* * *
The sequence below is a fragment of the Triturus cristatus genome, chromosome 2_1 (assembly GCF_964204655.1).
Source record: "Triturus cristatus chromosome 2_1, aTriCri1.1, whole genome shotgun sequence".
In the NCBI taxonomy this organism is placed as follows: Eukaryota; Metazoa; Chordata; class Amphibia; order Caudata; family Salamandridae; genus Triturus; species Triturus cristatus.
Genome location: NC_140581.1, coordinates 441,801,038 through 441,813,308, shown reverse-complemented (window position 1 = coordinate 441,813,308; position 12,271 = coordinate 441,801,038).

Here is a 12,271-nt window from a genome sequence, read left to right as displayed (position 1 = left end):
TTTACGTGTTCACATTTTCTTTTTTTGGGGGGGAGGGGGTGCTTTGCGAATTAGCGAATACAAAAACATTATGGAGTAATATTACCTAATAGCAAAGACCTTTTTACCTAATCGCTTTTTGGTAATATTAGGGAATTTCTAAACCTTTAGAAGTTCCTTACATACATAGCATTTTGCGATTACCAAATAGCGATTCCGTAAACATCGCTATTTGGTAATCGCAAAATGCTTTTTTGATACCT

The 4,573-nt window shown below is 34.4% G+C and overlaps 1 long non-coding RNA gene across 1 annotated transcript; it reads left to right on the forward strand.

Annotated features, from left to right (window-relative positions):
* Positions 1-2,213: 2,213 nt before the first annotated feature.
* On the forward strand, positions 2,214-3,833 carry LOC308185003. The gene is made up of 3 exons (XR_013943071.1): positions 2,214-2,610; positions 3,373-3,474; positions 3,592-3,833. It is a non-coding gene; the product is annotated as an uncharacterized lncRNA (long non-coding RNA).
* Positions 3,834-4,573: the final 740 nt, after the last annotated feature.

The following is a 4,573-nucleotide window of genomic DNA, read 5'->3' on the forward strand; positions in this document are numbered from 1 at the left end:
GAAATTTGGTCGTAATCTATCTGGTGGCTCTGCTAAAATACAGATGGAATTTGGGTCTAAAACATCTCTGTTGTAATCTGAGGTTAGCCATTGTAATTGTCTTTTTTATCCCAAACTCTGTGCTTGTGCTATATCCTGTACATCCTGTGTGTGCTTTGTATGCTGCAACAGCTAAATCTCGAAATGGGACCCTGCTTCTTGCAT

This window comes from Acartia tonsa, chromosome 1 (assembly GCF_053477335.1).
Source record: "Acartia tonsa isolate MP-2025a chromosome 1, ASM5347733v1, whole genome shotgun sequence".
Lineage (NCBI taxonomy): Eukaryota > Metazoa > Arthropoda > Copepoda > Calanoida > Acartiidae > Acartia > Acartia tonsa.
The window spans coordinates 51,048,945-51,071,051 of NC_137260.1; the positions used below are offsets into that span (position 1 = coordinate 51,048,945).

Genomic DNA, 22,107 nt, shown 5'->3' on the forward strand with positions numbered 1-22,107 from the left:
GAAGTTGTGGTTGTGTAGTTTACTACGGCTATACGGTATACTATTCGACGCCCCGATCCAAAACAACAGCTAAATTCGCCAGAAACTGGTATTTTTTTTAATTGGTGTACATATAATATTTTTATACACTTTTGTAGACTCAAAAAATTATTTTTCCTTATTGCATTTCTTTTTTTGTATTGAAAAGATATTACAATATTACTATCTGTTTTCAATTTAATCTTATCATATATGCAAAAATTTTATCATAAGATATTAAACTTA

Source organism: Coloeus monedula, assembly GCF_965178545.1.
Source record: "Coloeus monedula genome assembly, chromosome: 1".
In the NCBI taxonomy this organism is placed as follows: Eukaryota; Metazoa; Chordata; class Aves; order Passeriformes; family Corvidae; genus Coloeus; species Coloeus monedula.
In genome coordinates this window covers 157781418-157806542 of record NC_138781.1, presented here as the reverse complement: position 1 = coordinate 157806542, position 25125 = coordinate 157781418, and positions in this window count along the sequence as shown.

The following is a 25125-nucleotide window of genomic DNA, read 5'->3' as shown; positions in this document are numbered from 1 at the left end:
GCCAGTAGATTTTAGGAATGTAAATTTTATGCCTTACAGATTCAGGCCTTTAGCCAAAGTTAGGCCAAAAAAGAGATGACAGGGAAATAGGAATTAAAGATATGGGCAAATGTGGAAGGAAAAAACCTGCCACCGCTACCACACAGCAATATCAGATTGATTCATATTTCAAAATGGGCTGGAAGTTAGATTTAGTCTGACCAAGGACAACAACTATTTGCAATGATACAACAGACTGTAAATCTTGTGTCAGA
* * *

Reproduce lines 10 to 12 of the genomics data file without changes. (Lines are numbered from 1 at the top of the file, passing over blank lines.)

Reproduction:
* On the forward strand, positions 2,214-3,833 carry LOC308185003. The gene is made up of 3 exons (XR_013943071.1): positions 2,214-2,610; positions 3,373-3,474; positions 3,592-3,833. It is a non-coding gene; the product is annotated as an uncharacterized lncRNA (long non-coding RNA).
* Positions 3,834-4,573: the final 740 nt, after the last annotated feature.

The following is a 4,573-nucleotide window of genomic DNA, read 5'->3' on the forward strand; positions in this document are numbered from 1 at the left end: